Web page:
Faith in Syria's rebel army moves President Obama a step closer to giving arms

President seeks proof of how chemical weapons were used in Syria before taking major decision

New York

The Obama administration is reported to be considering supplying lethal weapons to the Syrian rebel forces.

The US has thus far held back from supplying military hardware to the rebels for fear that they could end up in the hands of radical groups. But recent contacts with the Syrian opposition have made the White House more confident about certain rebel factions, and preliminary evidence of the use of chemical weapons inside the country have reportedly led Washington to consider changing its policy.

While it remains unclear what kind of equipment the US might provide, President Barack Obama is likely to make a decision on supplying arms ahead of a June meeting with Russia’s President Vladimir Putin, a key supporter of the Assad regime, according to a report in The Washington Post.

The suggestion of a shift in US policy came as President Bashar al-Assad visited a Damascus power station, a rare public appearance that came just a day after the Syrian capital was rocked by a bomb. The Associated Press said that at least 14 people were killed in the explosion – the second devastating explosion to hit central Damascus in as many days.

In Washington the growing violence is pressuring the government into considering policy changes that would see it play a more active role in the conflict. Supplying arms would bring the US in line with allies such as Saudi Arabia and Qatar. But the Obama administration remains cautious and continues to pursue diplomatic avenues, with the country’s top diplomat,  Secretary of State John Kerry, due to travel to Moscow early next week as the Americans look to bring the Russian government on to their side. Mr Kerry is expected to meet both his Russian counterpart Sergei Lavrov and President Putin.

Evidence of chemical weapons use is likely to be a key plank of the case that the US makes to the Russians in order to convince them to withdraw their support for the Syrian government. Although the American officials have been cautious about blaming the Assad regime for using such weapons, it is known to have stockpiled chemical arms. Speaking at the White House earlier this week, President Obama said that “if we end up rushing to judgment without hard, effective evidence, then we can find ourselves in the position where we can’t mobilise the international community to support what we do.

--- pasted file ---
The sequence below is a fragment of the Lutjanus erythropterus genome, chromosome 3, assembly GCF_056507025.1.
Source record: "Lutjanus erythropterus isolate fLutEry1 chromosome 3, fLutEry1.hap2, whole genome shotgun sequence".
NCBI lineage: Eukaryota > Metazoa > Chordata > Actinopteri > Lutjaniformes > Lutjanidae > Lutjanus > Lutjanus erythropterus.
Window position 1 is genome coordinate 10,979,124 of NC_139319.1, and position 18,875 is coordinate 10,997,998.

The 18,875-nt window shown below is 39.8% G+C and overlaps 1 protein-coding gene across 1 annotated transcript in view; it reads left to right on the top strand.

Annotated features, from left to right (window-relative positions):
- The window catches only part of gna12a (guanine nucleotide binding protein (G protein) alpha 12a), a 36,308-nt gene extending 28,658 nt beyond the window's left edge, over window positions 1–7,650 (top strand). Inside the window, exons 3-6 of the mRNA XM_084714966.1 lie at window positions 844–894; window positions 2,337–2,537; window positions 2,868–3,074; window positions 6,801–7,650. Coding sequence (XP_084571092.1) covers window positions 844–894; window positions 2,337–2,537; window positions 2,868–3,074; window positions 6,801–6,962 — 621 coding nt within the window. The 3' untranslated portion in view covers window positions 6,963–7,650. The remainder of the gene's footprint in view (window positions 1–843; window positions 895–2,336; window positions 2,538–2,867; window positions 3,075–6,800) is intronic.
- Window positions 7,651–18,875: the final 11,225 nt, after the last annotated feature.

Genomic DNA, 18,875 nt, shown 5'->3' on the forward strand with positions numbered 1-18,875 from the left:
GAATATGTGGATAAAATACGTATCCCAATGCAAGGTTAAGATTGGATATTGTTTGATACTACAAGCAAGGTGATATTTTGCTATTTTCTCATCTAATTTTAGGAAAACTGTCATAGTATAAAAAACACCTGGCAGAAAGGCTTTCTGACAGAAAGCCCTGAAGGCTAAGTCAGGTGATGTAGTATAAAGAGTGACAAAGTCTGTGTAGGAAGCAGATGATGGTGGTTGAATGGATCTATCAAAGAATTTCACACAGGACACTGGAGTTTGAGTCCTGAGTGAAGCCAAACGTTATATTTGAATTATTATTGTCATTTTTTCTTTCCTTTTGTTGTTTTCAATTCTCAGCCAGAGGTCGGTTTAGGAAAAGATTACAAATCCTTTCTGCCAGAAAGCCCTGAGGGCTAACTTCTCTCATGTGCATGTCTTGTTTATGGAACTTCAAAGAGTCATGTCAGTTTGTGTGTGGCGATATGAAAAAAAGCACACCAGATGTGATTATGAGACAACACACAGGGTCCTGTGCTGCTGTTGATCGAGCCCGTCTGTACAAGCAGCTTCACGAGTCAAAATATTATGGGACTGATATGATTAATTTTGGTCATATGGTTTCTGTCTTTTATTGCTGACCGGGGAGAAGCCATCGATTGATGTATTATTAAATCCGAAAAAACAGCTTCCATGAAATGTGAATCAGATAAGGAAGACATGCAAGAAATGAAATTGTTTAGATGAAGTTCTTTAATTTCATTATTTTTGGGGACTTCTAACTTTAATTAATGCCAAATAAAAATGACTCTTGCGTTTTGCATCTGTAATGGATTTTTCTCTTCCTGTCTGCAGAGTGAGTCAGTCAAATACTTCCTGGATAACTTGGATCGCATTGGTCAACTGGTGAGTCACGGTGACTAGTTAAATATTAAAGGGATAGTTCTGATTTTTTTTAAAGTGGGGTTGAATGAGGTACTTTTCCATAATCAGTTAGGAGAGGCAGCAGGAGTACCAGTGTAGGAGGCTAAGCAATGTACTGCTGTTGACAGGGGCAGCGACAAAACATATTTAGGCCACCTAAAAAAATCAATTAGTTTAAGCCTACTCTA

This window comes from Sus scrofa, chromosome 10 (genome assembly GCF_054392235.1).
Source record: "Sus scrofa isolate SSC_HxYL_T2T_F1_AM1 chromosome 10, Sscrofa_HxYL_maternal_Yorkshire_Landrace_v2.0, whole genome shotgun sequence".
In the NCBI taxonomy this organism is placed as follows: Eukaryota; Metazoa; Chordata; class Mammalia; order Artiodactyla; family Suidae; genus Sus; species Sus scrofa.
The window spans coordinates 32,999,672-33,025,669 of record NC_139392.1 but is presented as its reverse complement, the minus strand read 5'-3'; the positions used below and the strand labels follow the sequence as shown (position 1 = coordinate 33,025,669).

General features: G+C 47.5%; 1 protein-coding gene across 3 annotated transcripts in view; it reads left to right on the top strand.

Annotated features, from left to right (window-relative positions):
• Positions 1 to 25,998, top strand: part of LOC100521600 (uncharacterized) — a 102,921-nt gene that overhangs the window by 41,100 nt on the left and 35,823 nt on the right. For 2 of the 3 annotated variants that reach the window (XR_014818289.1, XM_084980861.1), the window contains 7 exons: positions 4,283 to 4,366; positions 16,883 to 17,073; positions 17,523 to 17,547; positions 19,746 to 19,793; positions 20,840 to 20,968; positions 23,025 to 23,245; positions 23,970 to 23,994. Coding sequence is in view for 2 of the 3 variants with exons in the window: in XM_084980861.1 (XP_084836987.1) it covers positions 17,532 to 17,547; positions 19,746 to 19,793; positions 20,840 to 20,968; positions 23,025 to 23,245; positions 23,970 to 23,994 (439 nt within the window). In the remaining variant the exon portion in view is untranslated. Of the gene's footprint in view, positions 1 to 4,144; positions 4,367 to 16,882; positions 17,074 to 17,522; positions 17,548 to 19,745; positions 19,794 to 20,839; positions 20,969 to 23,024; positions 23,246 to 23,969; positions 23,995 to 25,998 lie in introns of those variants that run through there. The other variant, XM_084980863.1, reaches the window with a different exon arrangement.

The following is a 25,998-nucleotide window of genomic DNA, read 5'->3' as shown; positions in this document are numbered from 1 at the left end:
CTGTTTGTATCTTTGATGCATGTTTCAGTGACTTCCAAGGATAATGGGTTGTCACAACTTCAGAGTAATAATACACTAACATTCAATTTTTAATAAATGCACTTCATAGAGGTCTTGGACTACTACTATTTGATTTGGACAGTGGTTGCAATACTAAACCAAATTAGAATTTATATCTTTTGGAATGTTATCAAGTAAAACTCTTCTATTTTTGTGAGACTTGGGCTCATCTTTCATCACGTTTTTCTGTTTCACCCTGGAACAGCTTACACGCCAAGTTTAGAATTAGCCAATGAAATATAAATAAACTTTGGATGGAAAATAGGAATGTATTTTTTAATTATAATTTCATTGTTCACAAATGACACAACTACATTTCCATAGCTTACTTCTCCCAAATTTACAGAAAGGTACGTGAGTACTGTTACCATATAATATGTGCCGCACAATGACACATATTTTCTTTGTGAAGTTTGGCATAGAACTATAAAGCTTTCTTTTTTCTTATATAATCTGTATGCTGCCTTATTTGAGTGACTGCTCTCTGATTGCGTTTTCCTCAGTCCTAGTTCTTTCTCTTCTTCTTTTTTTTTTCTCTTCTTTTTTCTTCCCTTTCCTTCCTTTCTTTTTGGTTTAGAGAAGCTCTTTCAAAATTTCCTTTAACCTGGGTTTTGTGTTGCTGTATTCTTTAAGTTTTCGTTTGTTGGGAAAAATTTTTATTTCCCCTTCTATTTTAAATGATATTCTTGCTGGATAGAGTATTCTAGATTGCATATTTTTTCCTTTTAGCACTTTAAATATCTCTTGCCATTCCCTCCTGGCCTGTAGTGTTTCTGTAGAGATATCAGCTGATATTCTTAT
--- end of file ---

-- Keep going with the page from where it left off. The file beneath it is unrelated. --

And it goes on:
“What we now have is evidence that chemical weapons have been used inside of Syria, but we don’t know how they were used, when they were used, [or] who used them. We don’t have chain of custody that establishes what exactly happened,” he said, adding that he had to make sure that he had all the facts before considering “the potential for taking additional action in response.”

“If I can establish, in a way that [makes] the United States [and] the international community feel confident,  the use of chemical weapons by the Assad regime, then that is a game-changer,” the President said, citing the possibility then of “even more devastating attacks on civilians” and the risk of those weapons falling into the wrong hands.

Despite the caveats, a senior US official told The Washington Post that “we’re clearly on an upward trajectory. We’ve moved over to assistance that has a direct military purpose.”

Hezbollah leader vows to stop rebel forces taking over Syria

The Hezbollah leader Sayyed Hassan Nasrallah has said that Syria’s allies in the region and the world would not allow it to fall “into the hands of Americans, Israel and [Sunni] extremists”.

Mr Nasrallah, a staunch ally of President Bashar al-Assad, said in a televised speech from an undisclosed location that Syrian rebels fighting the regime’s forces would not be able to topple him using force.

“The battle is long … We tell you [Syrian rebels] that you will not be able to bring this regime down through military means,” he said.

Rebels have long accused Hezbollah of fighting alongside Mr Assad’s forces. The group has formally denied this, and said it was only fighting to protect Shia villages along the border with Lebanon. However on Tuesday Mr Nasrallah admitted that Hezbollah fighters had been killed in Syria. But reports of the death toll were “exaggerated”, he added.

He also left the door open to greater participation in the conflict “if the situation escalates more”.

Fighting between Hezbollah-backed Shia militants and Syrian rebels has raged in border villages in recent weeks, threatening to drag Lebanon into the conflict. The border area is a key supply line for the rebels, making it important for Hezbollah to stop them taking over Shia villages there that would bring them close to Hermel, one of the group’s strongholds.

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